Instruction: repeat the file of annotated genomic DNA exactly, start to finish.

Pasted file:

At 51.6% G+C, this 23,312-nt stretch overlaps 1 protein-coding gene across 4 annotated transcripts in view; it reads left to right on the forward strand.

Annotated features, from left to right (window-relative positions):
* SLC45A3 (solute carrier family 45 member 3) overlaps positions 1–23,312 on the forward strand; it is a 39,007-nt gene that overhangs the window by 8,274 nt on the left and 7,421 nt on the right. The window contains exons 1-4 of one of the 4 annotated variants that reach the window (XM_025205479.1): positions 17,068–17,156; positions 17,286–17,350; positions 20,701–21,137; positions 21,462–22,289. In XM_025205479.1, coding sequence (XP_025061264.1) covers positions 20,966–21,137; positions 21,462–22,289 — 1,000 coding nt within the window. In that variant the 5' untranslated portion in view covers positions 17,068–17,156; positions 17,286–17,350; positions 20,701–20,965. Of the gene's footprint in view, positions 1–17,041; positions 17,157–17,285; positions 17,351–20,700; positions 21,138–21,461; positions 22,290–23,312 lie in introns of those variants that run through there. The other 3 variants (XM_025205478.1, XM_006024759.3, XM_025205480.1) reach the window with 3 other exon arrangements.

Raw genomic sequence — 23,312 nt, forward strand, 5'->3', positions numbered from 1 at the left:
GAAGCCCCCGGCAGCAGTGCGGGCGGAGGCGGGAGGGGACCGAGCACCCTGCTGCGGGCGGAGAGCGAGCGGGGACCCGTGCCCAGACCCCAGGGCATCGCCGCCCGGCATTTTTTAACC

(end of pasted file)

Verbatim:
At 51.6% G+C, this 23,312-nt stretch overlaps 1 protein-coding gene across 4 annotated transcripts in view; it reads left to right on the forward strand.

Annotated features, from left to right (window-relative positions):
* SLC45A3 (solute carrier family 45 member 3) overlaps positions 1–23,312 on the forward strand; it is a 39,007-nt gene that overhangs the window by 8,274 nt on the left and 7,421 nt on the right. The window contains exons 1-4 of one of the 4 annotated variants that reach the window (XM_025205479.1): positions 17,068–17,156; positions 17,286–17,350; positions 20,701–21,137; positions 21,462–22,289. In XM_025205479.1, coding sequence (XP_025061264.1) covers positions 20,966–21,137; positions 21,462–22,289 — 1,000 coding nt within the window. In that variant the 5' untranslated portion in view covers positions 17,068–17,156; positions 17,286–17,350; positions 20,701–20,965. Of the gene's footprint in view, positions 1–17,041; positions 17,157–17,285; positions 17,351–20,700; positions 21,138–21,461; positions 22,290–23,312 lie in introns of those variants that run through there. The other 3 variants (XM_025205478.1, XM_006024759.3, XM_025205480.1) reach the window with 3 other exon arrangements.

Raw genomic sequence — 23,312 nt, forward strand, 5'->3', positions numbered from 1 at the left:
GAAGCCCCCGGCAGCAGTGCGGGCGGAGGCGGGAGGGGACCGAGCACCCTGCTGCGGGCGGAGAGCGAGCGGGGACCCGTGCCCAGACCCCAGGGCATCGCCGCCCGGCATTTTTTAACC